Awo’s attempt to replicate his achievements in the West at the centre in order to move the nation forward was resisted by the forbears of the current beneficiaries of today’s anarchy, who clamped him into prison swearing he would be ‘too old by the time he comes out to question how we run Nigeria’. Akintola’s attempt to cut a deal to remain in power against the will of his people following a sanction for anti-party offences by his party leaders equally ended in disaster. MKO Abiola who was forgiven and rehabilitated after his initial betrayal of the progressive forces that provided him with a scholarship to study accountancy in London secured a pan Nigeria mandate after an election rated as the most credible in the nation’s history in 1993. The result was annulled by the reactionary forces. He spent his four years term in prison and died protecting the mandate he was freely given.
Bola Ige was an outstanding Nigerian as well as a Yoruba irredentist who out of a ‘feeling of self-worth’ decided to spite his Yoruba cult of elders by joining a much despised Obasanjo at the centre. The mix adventure encouraged by Obasanjo out of mischief ended in brutal assassination of Bola Ige in his bedroom by those suspected to be agents or reactionary forces he chose to dine with, albeit briefly. Obasanjo, undoubtedly a progressive in view of his futuristic policies as military head of state, and as a two term president, thought he was smarter than his Yoruba compatriots as he self-conceitedly boasted he had achieved on a platter of gold what others fought for while he was a mere bare-footed secondary school student. He however now has enough time to reflect on his intervention in the Nigerian project.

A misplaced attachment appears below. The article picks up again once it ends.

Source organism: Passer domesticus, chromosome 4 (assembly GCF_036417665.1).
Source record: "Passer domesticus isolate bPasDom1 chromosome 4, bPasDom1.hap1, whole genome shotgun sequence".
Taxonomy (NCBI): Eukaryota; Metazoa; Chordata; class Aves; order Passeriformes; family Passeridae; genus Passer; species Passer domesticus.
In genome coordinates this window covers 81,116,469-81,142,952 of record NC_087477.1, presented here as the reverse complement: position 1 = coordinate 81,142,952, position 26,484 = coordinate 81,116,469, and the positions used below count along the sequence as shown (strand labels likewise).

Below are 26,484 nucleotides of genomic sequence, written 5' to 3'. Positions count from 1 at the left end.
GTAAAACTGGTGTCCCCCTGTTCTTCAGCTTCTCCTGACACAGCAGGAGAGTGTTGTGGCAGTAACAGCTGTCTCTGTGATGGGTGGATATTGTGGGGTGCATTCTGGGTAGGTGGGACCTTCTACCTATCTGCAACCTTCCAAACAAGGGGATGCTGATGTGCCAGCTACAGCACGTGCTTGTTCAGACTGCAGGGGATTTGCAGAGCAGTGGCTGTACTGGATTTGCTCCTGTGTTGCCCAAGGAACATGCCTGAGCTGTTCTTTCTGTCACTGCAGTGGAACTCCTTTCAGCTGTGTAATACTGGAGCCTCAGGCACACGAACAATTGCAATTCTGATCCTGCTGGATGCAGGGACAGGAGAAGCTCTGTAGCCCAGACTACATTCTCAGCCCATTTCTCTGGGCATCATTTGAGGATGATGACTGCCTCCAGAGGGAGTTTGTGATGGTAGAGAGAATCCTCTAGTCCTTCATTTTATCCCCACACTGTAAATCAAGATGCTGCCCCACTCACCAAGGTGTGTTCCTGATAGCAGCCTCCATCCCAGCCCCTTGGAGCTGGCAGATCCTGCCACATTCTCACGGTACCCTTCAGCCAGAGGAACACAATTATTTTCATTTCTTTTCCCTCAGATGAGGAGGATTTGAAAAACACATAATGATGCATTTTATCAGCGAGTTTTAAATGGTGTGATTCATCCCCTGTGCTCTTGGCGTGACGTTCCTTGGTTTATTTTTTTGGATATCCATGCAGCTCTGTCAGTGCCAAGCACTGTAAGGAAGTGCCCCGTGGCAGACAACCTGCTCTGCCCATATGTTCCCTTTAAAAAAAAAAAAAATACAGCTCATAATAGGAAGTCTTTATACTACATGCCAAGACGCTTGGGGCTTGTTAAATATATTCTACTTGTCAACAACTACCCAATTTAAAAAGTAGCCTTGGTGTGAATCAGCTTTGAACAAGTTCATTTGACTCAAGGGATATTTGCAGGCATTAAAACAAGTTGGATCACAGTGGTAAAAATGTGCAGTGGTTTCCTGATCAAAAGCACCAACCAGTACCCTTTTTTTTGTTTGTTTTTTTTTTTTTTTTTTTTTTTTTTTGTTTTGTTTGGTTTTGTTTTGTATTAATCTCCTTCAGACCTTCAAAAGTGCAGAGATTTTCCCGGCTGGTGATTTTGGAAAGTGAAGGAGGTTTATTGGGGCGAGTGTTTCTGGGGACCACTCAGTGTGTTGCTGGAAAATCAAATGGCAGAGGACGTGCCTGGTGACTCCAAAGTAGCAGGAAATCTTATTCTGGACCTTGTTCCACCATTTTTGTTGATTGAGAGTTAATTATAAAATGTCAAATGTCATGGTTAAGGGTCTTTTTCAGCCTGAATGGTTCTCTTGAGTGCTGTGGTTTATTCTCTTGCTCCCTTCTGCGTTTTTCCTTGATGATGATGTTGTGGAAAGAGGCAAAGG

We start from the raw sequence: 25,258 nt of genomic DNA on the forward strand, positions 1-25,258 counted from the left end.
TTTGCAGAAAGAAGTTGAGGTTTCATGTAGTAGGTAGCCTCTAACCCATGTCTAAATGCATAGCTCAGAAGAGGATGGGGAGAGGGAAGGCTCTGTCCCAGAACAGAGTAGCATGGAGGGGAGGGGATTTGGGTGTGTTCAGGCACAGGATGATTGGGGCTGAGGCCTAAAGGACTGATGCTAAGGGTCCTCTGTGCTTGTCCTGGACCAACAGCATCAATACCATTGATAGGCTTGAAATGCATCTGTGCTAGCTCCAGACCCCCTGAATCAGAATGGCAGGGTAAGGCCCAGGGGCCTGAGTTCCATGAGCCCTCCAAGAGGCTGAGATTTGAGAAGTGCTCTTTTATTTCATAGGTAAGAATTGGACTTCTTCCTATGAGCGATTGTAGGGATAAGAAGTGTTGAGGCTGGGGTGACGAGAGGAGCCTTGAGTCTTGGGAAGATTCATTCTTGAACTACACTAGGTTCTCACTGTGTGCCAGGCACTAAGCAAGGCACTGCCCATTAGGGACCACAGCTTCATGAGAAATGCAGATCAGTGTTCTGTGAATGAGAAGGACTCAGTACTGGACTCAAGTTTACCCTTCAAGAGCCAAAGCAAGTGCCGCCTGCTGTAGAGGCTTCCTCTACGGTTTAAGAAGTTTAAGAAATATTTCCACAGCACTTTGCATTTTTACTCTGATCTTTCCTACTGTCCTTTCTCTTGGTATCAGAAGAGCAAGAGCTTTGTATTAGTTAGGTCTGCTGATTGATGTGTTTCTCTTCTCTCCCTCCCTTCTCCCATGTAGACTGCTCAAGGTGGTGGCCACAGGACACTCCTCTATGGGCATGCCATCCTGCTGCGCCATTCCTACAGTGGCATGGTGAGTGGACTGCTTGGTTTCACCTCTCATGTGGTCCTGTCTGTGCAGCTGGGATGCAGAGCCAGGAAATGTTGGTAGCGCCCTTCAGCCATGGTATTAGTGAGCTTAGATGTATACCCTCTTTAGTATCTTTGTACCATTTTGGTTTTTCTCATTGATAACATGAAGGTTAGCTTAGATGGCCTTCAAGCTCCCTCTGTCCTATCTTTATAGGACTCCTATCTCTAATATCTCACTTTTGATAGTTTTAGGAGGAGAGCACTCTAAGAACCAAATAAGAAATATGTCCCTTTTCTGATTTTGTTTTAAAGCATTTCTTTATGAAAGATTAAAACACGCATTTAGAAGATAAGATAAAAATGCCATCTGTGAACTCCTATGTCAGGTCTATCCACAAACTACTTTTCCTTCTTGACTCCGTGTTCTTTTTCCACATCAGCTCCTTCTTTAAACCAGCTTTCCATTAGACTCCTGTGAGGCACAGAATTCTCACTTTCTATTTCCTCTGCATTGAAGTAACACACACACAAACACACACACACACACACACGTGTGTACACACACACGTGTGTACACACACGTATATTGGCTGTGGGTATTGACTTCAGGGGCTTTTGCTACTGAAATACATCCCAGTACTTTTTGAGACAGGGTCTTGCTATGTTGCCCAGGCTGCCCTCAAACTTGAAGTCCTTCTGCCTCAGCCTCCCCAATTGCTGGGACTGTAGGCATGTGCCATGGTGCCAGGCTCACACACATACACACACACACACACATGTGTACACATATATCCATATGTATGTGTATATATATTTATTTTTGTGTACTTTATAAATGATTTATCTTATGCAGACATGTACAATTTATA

In the Nigerian unworkable enterprise, the Yoruba has been the greatest loser. A people that have been producing graduates and PhD holders since the mid 1800 have lost the initiative to even plan the education of their children. The national average of success in the last WAEC was put at 33%. With the virtual collapsed infrastructure which has led to the flight of multi-nationals that were once the strength of the zone, the Yoruba has lost the command of the economy now controlled by smugglers and importers of labour of other societies while our children roam the streets for non-available jobs. Today, the Yoruba that is not even represented in this administration because of siblings quibbling has nothing to fight over, as against the north and the east that have identified what they want from the nation. The former has even threatened to go to war over oil revenue sharing and the latter as survivalist with 60% of their compatriots spread over the country want the indigene-ship clause removed from the constitution. Ironically the two dominant ethnic groups who have often act as if their only stakes is what they can get out of the country have jointly ruled the nation since independence.